Authors: Debby Conrad
Bailey’s Irish Dream
by Debby Conrad
Copyright 2012, Debby Conrad
For Ellie with love.
You have brought so much joy in such a short time.
I cannot wait to see you grow,
learn and laugh.
“What do you mean you’re calling off the wedding!” Bailey Maguire groaned into the phone. Pacing the floor of her bedroom, she cradled the portable phone between her ear and shoulder. “The invitations were sent out weeks ago, and my parents will be here tomorrow. What am I supposed to tell them, Stanley?”
Sighing, Stanley said, “I’m sorry, but I just can’t marry you.”
“But why?” she asked before she realized how pathetic she must sound.
“What does it matter? The point is I’m going to be out of the country for a little while, maybe for a long time. In fact, I’m at the airport now.”
Bailey heard a female voice in the background above the hustle-bustle sounds of the terminal. “Honey, you’d better hurry, they’re boarding our flight.”
Bailey’s mouth dropped open. That weasel. “Stanley, do you have another woman there with you?”
“No! Don’t be ridiculous.”
She couldn’t believe this was happening to her.
. What on earth was so wrong with her that she couldn’t pick a fiancé who would stick around long enough to actually marry her? Glancing in the mirror at herself, she decided she wasn’t ugly, so that couldn’t be it. Nor was she stupid. And she was rich, not that she wanted a man to love her because of that. “Stanley, don’t you care about me at all?” She was almost afraid to hear his answer.
“Uh, sure. And we can still be friends. Look, Bailey, they’re boarding my flight. I’m going to have to hang up now.”
Feeling deflated, she dropped onto the antique sleigh bed and sighed. “Oh, Stanley! How could you!”
have to go now, Bailey. Please don’t take this personally.”
“No, of course not,” she said, rolling her eyes.
“Oh, there’s one more thing. Do you think you could water my plants and feed my fish while I’m gone? I left a key under the mat on my front porch.”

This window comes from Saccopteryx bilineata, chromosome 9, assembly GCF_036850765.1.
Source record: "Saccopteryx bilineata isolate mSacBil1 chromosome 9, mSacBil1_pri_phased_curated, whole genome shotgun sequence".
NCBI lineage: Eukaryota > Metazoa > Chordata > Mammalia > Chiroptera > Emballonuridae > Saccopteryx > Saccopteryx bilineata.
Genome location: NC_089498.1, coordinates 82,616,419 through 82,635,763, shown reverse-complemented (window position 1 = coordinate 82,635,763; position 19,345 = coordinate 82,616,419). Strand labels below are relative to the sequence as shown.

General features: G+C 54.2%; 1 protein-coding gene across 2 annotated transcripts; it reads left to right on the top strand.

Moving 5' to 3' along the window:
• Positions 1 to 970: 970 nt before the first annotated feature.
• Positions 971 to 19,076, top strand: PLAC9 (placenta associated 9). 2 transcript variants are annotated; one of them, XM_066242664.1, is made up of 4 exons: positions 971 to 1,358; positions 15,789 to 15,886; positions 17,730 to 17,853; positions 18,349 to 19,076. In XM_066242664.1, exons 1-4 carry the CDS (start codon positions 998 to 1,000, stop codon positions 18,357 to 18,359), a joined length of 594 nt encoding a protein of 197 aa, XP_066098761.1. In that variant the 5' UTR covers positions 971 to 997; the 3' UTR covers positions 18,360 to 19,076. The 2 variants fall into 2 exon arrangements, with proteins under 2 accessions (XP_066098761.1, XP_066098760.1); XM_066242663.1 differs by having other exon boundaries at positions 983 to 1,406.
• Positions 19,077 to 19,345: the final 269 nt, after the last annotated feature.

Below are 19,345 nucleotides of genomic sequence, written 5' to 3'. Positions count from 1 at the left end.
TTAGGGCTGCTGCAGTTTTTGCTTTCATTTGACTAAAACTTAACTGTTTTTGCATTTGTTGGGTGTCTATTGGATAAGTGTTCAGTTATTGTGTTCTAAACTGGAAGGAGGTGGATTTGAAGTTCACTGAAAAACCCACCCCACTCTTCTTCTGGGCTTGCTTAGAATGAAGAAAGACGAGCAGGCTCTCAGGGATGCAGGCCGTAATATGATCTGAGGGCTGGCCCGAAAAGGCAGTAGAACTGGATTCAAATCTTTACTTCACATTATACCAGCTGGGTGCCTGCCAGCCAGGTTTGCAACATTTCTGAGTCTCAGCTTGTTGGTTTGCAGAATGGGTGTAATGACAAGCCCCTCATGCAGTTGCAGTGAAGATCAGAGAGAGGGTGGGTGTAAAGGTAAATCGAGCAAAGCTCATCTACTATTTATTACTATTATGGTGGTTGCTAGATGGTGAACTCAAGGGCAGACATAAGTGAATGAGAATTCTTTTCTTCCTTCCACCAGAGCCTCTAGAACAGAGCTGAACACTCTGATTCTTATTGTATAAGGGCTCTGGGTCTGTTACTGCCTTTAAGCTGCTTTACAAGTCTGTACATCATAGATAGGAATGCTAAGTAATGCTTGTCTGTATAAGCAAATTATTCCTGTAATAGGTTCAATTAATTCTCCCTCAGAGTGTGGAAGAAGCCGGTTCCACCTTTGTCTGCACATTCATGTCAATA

He had to be kidding
. But before she could give him a piece of her mind, he’d hung up. Bailey hit the disconnect button and tossed the phone aside. “Weasel.” She refused to cry and punched the mound of pillows at the head of her bed instead. How could Stanley have done such a thing? Especially since he’d known about Byron and Graham, fiancés number one and two, and how they’d hurt her.
Could she pick them, or what? A huge painful knot formed inside, and in spite of her promise not to cry, she found herself sobbing
Jade jumped onto the bed and brushed against Bailey’s arm, looking for a little attention. Bailey scratched the white Persian under the chin, enjoying the sound of her motorized purr. “What am I going to do?” she asked the cat, not expecting an answer, but hoping for one just the same. Jade licked at her paw, her turquoise eyes flashing. She didn’t seem to care that her mistress had been dumped; at the moment she seemed only interested in herself. She wiped her tears with the backs of her hands.
Bailey had thought Stanley was different. She’d been so sure he was Mr. Right. With his boyishly good looks and extreme intelligence, he could have any woman he wanted. He was a concert pianist and traveled all over the world to perform. Oh, how she loved listening to him play. And since he was so successful, that meant he wasn’t interested in her money, unlike Byron and Graham. He’d treated her so nicely; always full of compliments, and he’d brought her flowers, candy and trinkets for no occasion other than to be nice. What woman wouldn’t have fallen in love with him? Her parents would have liked him too. Not that that mattered anymore.
Jeez, what would she tell her parents?
Mom, Dad, I’m sorry you came all the way from Ireland to see me get married, but there isn’t going to be a wedding. I’ve just been dumped by another fiancé.
They’d probably disown her on the spot. What kind of daughter put her parents through such disgrace, and so many times? At least they had Kaitlyn--the perfect daughter. Well, sitting around feeling sorry for herself wouldn’t change matters any. In a day or two she’d have a good cry, but right now she needed to talk to Gwen.
Not that she expected much sympathy from her best friend. Gwen didn’t believe in marriage. The owner of a real estate company, she was a career woman, all the way. Gwen said she didn’t need a man to make her feel complete. Other than for sex, she thought men were a waste of her time.